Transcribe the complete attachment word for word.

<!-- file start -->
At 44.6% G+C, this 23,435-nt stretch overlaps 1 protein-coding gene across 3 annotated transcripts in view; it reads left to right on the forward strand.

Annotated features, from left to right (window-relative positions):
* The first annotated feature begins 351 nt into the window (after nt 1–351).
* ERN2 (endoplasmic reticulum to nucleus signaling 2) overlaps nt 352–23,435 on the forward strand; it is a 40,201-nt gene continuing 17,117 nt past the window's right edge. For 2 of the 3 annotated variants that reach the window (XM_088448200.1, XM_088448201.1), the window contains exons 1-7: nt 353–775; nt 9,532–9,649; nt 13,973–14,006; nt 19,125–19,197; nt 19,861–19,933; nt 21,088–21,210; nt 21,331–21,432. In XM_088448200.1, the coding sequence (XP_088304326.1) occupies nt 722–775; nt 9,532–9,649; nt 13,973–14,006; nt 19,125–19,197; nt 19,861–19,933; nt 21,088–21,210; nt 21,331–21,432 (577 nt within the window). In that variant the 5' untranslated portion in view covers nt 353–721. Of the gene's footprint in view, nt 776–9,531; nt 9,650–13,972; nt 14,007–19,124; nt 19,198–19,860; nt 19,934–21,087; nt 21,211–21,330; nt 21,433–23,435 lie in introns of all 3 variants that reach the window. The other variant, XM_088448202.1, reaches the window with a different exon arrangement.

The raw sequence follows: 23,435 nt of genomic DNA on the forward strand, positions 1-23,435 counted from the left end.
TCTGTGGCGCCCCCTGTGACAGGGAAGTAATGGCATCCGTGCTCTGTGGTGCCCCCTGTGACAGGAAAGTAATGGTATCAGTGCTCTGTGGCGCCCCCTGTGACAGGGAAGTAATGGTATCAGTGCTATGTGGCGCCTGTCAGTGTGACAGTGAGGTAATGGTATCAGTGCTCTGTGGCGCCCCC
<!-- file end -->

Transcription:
At 44.6% G+C, this 23,435-nt stretch overlaps 1 protein-coding gene across 3 annotated transcripts in view; it reads left to right on the forward strand.

Annotated features, from left to right (window-relative positions):
* The first annotated feature begins 351 nt into the window (after nt 1–351).
* ERN2 (endoplasmic reticulum to nucleus signaling 2) overlaps nt 352–23,435 on the forward strand; it is a 40,201-nt gene continuing 17,117 nt past the window's right edge. For 2 of the 3 annotated variants that reach the window (XM_088448200.1, XM_088448201.1), the window contains exons 1-7: nt 353–775; nt 9,532–9,649; nt 13,973–14,006; nt 19,125–19,197; nt 19,861–19,933; nt 21,088–21,210; nt 21,331–21,432. In XM_088448200.1, the coding sequence (XP_088304326.1) occupies nt 722–775; nt 9,532–9,649; nt 13,973–14,006; nt 19,125–19,197; nt 19,861–19,933; nt 21,088–21,210; nt 21,331–21,432 (577 nt within the window). In that variant the 5' untranslated portion in view covers nt 353–721. Of the gene's footprint in view, nt 776–9,531; nt 9,650–13,972; nt 14,007–19,124; nt 19,198–19,860; nt 19,934–21,087; nt 21,211–21,330; nt 21,433–23,435 lie in introns of all 3 variants that reach the window. The other variant, XM_088448202.1, reaches the window with a different exon arrangement.

The raw sequence follows: 23,435 nt of genomic DNA on the forward strand, positions 1-23,435 counted from the left end.
TCTGTGGCGCCCCCTGTGACAGGGAAGTAATGGCATCCGTGCTCTGTGGTGCCCCCTGTGACAGGAAAGTAATGGTATCAGTGCTCTGTGGCGCCCCCTGTGACAGGGAAGTAATGGTATCAGTGCTATGTGGCGCCTGTCAGTGTGACAGTGAGGTAATGGTATCAGTGCTCTGTGGCGCCCCC